In working with high net worth clients flexible planning is the key. Large gifts resulting in immediate gift tax payments should be avoided. Just as it is important to accurately quantify risk in an investment portfolio, it is vitally important to look at the legal risk in an estate planning strategy. For example, some financial professionals are still using Gaussian models to quantify risk. This can result in an underestimation of risk compared to a more modern Mandelbrotian or fat tailed approach.  Likewise, caution should be used when considering a complex, less flexible, expensive, or administratively complex estate planning strategy.  An example of this might be a Beneficiary Defective Inheritance Trust. This strategy can be effective in avoiding transfer taxes under current statutes, regulations, and case law, but might be less effective if statutes and regulations change.

Whether individually owned or placed in a simple Irrevocable Life Insurance Trust, life insurance remains one of the most flexible alternatives. Rather than being a planning technique, life insurance is an asset that provides financial liquidity from day one. It offers a range of income tax benefits including tax deferred growth of cash value, tax free access to cash value, and a tax free death benefit. It provides liquidity regardless of the transfer tax environment in place at the time of death. This can help families avoid costly liquidation of assets at death due to market conditions or carry costs. All around, life insurance is a versatile piece in the estate planning puzzle. Whether you are just entering the estate planning space or have participated in many implemented plans, it is critical from both current planning and a persistency standpoint to revisit the value of both estate planning and the life insurance policies that provide the financial wherewithal to complete them.

 

References:
Parthemer, Esq., Mark R. “The Experience to Meet Your Family’s Complex Needs.” Bessemer Public New > Home, July 2010, www.bessemertrust.com. September 23, 2017

Nevius, Alistair M. “Treasury Identifies 8 Regulations as Burdensome.” www.thetaxadviser.com, 7 July 2017. September 23, 2017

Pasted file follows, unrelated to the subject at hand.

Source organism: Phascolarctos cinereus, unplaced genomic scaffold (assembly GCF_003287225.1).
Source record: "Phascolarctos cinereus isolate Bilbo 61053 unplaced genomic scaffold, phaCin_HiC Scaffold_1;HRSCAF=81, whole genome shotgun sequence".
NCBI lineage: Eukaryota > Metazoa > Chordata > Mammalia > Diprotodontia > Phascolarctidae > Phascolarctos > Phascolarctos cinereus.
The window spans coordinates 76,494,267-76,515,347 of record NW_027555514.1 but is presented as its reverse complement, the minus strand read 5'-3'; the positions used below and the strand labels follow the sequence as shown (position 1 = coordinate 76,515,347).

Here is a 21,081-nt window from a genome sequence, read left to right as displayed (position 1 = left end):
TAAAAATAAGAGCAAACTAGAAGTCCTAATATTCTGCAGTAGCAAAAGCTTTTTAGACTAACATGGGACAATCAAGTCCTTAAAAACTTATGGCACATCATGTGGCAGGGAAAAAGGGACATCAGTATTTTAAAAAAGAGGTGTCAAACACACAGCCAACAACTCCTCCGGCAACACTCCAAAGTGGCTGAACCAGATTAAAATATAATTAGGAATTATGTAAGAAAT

This material is intended for educational purposes only. For financial professional use only. Not to be used for consumer solicitation purposes.

Income tax free distributions are achieved by withdrawing to the cost basis (premiums paid), then using policy loans.  Loans and withdrawals may generate an income tax liability, reduce available cash value, reduce death benefit, or cause the policy to lapse.  This assumes the policy qualifies as life insurance and is not a modified endowment contract.

Both loans and withdrawals from a permanent life insurance policy may be subject to penalties and fees and, along with any accrued loan interest, will reduce the policy’s account value and death benefit. Assuming a policy is not a modified endowment contract (MEC), withdrawals are taxed only to the extent that they exceed the policy owner’s cost basis in the policy and usually loans are free from current federal taxation. A policy loan could result in tax consequences if the policy lapses or is surrendered while a loan is outstanding. Distributions from MECs are subject to federal income tax to the extent of the gain in the policy and taxable distributions are subject to a 10 percent additional tax prior to age 59½, with certain exceptions.

The tax and estate planning information contained herein is general in nature, is provided for informational purposes only, and should not be construed as legal or tax advice. Partners Advantage does not provide legal or tax advice. Partners Advantage cannot guarantee that such information is accurate, complete, or timely. Laws of a particular state or laws that may be applicable to a particular situation may have an impact on the applicability, accuracy, or completeness of such information. Federal and state laws and regulations are complex and are subject to change. Changes in such laws and regulations may have a material impact on pre- and/or after-tax investment results. Partners Advantage does not assume any obligation to inform you of any subsequent changes in the tax law or other factors that could affect the information contained herein. Partners Advantage makes no warranties with regard to such information or results obtained by its use. Partners Advantage disclaims any liability arising out of your use of, or any tax position taken in reliance on, such information. Always consult an attorney or tax professional regarding your specific legal or tax situation.


Author's Bio
William H. Jackson
JD, CLU is the senior advanced markets consultant at Partners Advantage, working with all divisions of the company to assist financial professionals and agencies in growing their businesses. He provides his valuable strategies on a number of areas, including tax, financial, philanthropic, retirement, business and estate issues. He is part of an in-house team of highly experienced professionals at Partners Advantage which provides insights on complex cases and products. These services also include an in-house underwriting team and compliance and suitability team. Prior to joining Partners Advantage, Jackson served in a number of sales and product marketing roles at Sun Life and AIG Sun America. Jackson also has extensive experience managing pension, business and estate planning, and deferred compensation divisions. Jackson may be reached via email at: bjackson@myplatinumteam.com.